Why I should Have Paid More Attention in Science Class

When I was a kid, my teachers loved to show us “educational” films. These were old 16mm films that had been viewed so many times they were guaranteed to break at least once per showing. The picture was usually grainy, the sound garbled, the story line preachy and boring.

The only films I really liked were those that were part of a series of science films sponsored by Bell Labs. These films all featured a “scientist” known as Dr. Research. I found out later that Dr. Research was actually an English professor named Dr. Franklin C. Baxter. Baxter narrated these educational films in a warm, fatherly, yet entertaining way. In each of these films Baxter would explain scientific concepts to an eager, but somewhat slow, writer whose dialogue consisted of lines like, “I’m not sure I understand. Could you explain?” and, “Really? Tell me more.”

I remember two of the actors who played the dimwitted writers because they went on to greater things- Eddie Albert, who starred in the TV series “Green Acres,” and Richard Carlson, who was featured in such “B” movie classics as “It Came from Outer Space,” and “The Creature from the Black Lagoon.”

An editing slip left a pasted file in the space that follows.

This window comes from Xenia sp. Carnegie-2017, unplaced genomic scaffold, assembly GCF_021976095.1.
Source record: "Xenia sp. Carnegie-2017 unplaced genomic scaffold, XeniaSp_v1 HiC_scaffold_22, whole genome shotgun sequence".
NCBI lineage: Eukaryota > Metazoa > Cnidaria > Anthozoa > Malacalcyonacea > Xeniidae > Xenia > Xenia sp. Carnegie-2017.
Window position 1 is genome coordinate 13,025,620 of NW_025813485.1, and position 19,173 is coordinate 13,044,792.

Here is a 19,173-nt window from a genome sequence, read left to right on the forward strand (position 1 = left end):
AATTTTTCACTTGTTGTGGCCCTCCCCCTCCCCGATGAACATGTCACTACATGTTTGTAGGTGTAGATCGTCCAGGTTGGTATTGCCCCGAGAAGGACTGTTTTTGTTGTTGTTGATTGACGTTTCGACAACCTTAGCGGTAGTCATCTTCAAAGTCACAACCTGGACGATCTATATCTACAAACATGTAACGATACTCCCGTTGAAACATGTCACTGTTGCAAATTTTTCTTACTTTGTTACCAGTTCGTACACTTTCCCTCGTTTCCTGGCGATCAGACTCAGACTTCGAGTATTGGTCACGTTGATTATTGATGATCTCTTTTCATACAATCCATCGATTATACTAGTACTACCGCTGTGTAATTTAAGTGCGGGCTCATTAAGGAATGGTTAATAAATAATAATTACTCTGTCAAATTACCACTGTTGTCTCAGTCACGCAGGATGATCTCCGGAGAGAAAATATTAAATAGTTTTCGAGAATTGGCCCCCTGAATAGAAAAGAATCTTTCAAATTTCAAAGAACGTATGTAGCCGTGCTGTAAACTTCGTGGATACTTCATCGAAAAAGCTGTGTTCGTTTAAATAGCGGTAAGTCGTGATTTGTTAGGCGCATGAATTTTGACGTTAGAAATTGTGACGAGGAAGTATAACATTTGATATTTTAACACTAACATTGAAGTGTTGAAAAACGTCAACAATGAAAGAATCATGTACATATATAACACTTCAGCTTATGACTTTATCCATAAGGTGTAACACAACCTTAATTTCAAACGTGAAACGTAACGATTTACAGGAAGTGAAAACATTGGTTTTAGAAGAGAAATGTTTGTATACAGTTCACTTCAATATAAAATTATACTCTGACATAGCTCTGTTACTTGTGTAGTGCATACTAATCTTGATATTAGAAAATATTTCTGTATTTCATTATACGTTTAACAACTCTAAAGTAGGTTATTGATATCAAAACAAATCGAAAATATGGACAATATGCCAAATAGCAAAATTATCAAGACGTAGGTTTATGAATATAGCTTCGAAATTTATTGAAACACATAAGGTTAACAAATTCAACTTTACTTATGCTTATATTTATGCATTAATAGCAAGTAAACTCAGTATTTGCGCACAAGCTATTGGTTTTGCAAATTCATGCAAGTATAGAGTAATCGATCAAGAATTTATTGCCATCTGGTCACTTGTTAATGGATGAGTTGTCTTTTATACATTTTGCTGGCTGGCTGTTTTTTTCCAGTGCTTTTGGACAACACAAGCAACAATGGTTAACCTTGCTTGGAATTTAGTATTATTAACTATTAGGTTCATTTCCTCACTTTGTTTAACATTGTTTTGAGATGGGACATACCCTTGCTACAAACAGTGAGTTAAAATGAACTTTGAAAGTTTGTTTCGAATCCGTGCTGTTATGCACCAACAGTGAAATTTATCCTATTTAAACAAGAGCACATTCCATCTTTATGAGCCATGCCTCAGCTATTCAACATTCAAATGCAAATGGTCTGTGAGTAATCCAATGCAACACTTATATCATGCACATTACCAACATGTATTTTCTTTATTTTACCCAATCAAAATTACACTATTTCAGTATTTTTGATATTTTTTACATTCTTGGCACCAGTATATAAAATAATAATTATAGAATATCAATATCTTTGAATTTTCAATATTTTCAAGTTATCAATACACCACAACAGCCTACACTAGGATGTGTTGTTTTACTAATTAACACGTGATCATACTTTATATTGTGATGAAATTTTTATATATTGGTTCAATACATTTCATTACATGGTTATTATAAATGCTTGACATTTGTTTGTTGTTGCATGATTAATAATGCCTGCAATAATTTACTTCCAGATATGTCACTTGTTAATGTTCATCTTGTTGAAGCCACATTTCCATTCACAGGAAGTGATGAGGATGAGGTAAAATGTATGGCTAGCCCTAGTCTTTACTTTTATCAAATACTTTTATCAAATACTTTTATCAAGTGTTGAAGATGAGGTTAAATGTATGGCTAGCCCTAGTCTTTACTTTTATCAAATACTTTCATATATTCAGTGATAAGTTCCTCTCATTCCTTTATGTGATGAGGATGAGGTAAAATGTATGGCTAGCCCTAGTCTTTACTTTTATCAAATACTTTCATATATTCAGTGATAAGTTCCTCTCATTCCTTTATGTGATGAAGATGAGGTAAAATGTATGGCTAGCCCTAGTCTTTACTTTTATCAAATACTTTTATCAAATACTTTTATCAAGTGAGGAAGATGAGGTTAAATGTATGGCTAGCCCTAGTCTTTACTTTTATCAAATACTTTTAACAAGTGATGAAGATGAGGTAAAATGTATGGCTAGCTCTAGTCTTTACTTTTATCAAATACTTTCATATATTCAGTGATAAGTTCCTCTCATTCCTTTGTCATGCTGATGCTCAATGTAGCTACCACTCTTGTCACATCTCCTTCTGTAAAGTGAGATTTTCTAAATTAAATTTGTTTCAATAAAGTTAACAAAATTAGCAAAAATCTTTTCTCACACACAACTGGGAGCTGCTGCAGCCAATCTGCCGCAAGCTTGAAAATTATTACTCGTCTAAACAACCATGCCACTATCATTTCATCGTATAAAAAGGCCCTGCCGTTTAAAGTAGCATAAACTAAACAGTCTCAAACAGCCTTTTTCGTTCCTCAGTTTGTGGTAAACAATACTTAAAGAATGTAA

The two films from the series I remember the most vividly are “Our Mr. Sun” and “Hemo the Magnificent.” I think “Hemo” was shown in every science class I took from 4th grade through high school. Pretty much everything I know about the human circulatory system, I learned from that film.

The reason I am mentioning these films is because I came across a Youtube clip of one film from the series that I don’t recall having seen before. I either slept through it or, possibly, my science teachers didn’t show it because the premise of the film seemed too outlandish. The film, made in 1958, was called The Unchained Goddess and it predicted, with uncanny accuracy, Global Warming. Watch the clip below.

Advertisements

Leave a Reply

Fill in your details below or click an icon to log in:

WordPress.com Logo

You are commenting using your WordPress.com account. Log Out / Change )

Twitter picture

You are commenting using your Twitter account. Log Out / Change )

Facebook photo

You are commenting using your Facebook account. Log Out / Change )

Google+ photo

You are commenting using your Google+ account. Log Out / Change )

Connecting to %s